In What Animals Teach Us About Politics, Brian Massumi takes up the question of "the animal." By treating the human as animal, he develops a concept of an animal politics. His is not a human politics of the animal, but an integrally animal politics, freed from connotations of the "primitive" state of nature and the accompanying presuppositions about instinct permeating modern thought. Massumi integrates notions marginalized by the dominant currents in evolutionary biology, animal behavior, and philosophy – notions such as play, sympathy, and creativity – into the concept of nature. As he does so, his inquiry necessarily expands, encompassing not only animal behavior but also animal thought and its distance from, or proximity to, those capacities over which human animals claim a monopoly: language and reflexive consciousness.
For Massumi, humans and animals exist on a continuum. Understanding that continuum, while accounting for difference, requires a new logic of "mutual inclusion." Massumi finds the conceptual resources for this logic in the work of thinkers including Gregory Bateson, Henri Bergson, Gilbert Simondon, and Raymond Ruyer. This concise book intervenes in Deleuze studies, posthumanism, and animal studies, as well as areas of study as wide-ranging as affect theory, aesthetics, embodied cognition, political theory, process philosophy, the theory of play, and the thought of Alfred North Whitehead.
"This is a truly brilliant book, one of Brian Massumi's best. More than anyone else I have read, Massumi makes real progress in untangling the relationship between play, sympathy, politics, and animality. What Animals Teach Us About Politics provides a fascinating and persuasively non-subject-centered account of sympathy, and it goes a long way toward helping us to see how the practice and theorization of 'politics' would be radically refigured within a process-ontology."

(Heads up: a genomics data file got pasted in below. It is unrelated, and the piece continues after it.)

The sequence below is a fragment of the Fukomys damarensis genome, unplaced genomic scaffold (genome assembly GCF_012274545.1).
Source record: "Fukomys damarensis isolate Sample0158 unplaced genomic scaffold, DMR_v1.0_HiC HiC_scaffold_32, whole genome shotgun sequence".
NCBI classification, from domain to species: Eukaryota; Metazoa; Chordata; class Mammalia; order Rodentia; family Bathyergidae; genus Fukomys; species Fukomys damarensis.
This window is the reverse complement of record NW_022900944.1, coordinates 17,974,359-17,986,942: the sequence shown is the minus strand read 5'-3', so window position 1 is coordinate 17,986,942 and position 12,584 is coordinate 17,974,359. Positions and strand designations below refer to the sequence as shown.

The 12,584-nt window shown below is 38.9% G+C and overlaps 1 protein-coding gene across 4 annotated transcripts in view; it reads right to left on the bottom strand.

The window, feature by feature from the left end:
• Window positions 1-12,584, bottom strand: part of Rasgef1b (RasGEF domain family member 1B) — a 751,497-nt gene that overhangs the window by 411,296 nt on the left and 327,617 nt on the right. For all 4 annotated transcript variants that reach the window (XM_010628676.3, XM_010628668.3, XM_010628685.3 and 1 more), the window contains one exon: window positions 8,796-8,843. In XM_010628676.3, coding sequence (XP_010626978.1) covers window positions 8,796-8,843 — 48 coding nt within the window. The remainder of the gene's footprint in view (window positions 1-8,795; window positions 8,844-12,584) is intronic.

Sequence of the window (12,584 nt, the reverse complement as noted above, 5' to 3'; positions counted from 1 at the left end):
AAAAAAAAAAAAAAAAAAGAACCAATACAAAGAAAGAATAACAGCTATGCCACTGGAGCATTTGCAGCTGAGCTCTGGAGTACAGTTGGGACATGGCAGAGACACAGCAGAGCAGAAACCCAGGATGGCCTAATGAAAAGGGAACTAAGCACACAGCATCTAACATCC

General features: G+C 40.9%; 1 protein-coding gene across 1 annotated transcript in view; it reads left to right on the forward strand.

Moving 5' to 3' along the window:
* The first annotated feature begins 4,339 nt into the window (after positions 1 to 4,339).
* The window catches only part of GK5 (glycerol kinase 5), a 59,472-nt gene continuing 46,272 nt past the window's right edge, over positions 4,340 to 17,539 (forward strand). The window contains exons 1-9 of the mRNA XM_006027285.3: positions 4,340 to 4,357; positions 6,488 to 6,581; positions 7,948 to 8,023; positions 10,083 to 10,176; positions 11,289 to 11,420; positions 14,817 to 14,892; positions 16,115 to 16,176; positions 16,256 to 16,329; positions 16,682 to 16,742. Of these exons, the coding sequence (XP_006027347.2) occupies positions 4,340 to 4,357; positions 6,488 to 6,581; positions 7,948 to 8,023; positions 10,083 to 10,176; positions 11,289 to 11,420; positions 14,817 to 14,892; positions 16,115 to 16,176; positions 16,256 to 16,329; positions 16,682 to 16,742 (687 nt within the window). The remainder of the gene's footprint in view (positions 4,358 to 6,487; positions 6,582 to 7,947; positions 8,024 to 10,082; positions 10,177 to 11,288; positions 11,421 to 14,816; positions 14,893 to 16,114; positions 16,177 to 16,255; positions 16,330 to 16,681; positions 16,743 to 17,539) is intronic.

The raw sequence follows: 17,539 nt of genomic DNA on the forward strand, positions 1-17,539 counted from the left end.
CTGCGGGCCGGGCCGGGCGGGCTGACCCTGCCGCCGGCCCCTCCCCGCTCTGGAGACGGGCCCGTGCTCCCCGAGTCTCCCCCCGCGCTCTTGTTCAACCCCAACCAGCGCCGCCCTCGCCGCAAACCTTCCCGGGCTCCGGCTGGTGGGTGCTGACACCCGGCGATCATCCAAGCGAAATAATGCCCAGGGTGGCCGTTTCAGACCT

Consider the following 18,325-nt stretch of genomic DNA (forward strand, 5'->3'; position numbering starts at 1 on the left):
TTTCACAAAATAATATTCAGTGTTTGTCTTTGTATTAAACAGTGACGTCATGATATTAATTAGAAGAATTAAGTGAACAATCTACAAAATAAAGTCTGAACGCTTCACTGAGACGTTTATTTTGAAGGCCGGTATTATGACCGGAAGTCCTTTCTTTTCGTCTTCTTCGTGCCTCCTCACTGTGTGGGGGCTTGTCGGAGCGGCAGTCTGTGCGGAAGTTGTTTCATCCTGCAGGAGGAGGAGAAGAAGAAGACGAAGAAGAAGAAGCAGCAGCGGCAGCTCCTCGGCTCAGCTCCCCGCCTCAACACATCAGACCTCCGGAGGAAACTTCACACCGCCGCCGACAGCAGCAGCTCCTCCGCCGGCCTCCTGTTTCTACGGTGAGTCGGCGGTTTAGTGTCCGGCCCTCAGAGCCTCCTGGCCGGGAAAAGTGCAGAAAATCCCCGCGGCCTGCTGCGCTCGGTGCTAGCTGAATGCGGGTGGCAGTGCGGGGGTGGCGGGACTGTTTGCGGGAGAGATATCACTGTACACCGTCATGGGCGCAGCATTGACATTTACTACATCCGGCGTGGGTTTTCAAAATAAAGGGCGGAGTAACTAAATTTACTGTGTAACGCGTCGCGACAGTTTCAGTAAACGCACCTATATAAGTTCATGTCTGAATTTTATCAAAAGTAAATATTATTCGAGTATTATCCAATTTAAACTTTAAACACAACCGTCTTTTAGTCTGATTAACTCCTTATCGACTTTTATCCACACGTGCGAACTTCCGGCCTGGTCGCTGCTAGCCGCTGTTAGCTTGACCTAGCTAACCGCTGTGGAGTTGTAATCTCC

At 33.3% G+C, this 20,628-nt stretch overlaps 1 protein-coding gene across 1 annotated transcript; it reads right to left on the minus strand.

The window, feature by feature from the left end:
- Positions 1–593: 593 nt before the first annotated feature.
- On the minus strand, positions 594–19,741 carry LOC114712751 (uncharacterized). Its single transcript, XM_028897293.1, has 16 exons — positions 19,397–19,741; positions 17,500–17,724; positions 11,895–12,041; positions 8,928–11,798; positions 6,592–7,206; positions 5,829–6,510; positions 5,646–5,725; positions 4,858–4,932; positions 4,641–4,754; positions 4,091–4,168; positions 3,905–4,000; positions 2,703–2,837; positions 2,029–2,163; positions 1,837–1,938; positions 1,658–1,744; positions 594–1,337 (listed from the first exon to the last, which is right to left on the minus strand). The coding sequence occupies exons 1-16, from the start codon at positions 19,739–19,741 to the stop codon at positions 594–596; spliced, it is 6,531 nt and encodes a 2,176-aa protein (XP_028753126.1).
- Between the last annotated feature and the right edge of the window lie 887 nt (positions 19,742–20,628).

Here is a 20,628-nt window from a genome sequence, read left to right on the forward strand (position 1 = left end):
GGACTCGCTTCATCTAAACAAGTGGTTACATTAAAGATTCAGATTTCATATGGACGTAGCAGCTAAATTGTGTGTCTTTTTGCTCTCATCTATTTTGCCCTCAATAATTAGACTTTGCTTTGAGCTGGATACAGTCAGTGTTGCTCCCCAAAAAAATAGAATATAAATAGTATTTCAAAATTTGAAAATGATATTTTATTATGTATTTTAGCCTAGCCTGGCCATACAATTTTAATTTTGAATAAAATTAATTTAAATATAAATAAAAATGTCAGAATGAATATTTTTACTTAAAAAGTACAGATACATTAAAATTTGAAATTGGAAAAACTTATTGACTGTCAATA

– Jane Bennett, author of Vibrant Matter: A Political Ecology of Things
"In a remarkable work of speculative thought, Brian Massumi reimagines what politics can be when we ramify the importance of play – its excesses, surpluses, and transformative energies – and how it intimately binds human beings to other forms of life. This is not the 'animal,' and the 'politics,' you thought you knew."
– Cary Wolfe, author of Before the Law: Humans and Other Animals in a Biopolitical Frame
What Animals Teach Us about Politics 1
1. To Write Like a Rat Flicks Its Tail 55
2. The Zoo-ology of Play 65
3. Six Theses on the Animal to Be Avoided 91
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Brian Massumi is Professor in the Communication Department at the University of Montreal. He is the author of Semblance and Event: Activist Philosophy and the Occurrent Arts and Parables for the Virtual: Movement, Affect, Sensation, which is also published by Duke University Press.